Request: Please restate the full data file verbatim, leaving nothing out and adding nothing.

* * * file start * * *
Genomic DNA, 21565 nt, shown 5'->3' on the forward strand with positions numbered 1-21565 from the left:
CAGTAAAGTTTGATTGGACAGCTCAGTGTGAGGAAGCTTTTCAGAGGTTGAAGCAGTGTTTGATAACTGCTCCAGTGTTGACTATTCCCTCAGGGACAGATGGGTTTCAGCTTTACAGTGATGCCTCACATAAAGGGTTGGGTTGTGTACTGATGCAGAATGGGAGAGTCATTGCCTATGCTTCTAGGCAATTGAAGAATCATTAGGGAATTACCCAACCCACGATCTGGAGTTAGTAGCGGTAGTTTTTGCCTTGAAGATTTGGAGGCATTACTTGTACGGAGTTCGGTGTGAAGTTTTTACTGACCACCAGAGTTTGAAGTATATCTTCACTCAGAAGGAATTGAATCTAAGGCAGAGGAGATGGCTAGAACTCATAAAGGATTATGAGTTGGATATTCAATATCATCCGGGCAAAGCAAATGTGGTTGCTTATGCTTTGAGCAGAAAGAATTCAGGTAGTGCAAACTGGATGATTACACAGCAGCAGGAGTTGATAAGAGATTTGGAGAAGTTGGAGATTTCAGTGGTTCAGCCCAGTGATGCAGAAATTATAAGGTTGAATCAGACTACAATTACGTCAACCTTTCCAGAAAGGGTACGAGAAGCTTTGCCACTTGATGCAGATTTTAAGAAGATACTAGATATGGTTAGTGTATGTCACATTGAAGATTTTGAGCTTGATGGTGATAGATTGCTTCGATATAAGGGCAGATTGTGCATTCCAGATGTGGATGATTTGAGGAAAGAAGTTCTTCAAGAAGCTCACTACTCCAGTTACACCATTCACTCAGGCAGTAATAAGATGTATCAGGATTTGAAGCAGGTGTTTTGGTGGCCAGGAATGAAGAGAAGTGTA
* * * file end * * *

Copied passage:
Genomic DNA, 21565 nt, shown 5'->3' on the forward strand with positions numbered 1-21565 from the left:
CAGTAAAGTTTGATTGGACAGCTCAGTGTGAGGAAGCTTTTCAGAGGTTGAAGCAGTGTTTGATAACTGCTCCAGTGTTGACTATTCCCTCAGGGACAGATGGGTTTCAGCTTTACAGTGATGCCTCACATAAAGGGTTGGGTTGTGTACTGATGCAGAATGGGAGAGTCATTGCCTATGCTTCTAGGCAATTGAAGAATCATTAGGGAATTACCCAACCCACGATCTGGAGTTAGTAGCGGTAGTTTTTGCCTTGAAGATTTGGAGGCATTACTTGTACGGAGTTCGGTGTGAAGTTTTTACTGACCACCAGAGTTTGAAGTATATCTTCACTCAGAAGGAATTGAATCTAAGGCAGAGGAGATGGCTAGAACTCATAAAGGATTATGAGTTGGATATTCAATATCATCCGGGCAAAGCAAATGTGGTTGCTTATGCTTTGAGCAGAAAGAATTCAGGTAGTGCAAACTGGATGATTACACAGCAGCAGGAGTTGATAAGAGATTTGGAGAAGTTGGAGATTTCAGTGGTTCAGCCCAGTGATGCAGAAATTATAAGGTTGAATCAGACTACAATTACGTCAACCTTTCCAGAAAGGGTACGAGAAGCTTTGCCACTTGATGCAGATTTTAAGAAGATACTAGATATGGTTAGTGTATGTCACATTGAAGATTTTGAGCTTGATGGTGATAGATTGCTTCGATATAAGGGCAGATTGTGCATTCCAGATGTGGATGATTTGAGGAAAGAAGTTCTTCAAGAAGCTCACTACTCCAGTTACACCATTCACTCAGGCAGTAATAAGATGTATCAGGATTTGAAGCAGGTGTTTTGGTGGCCAGGAATGAAGAGAAGTGTA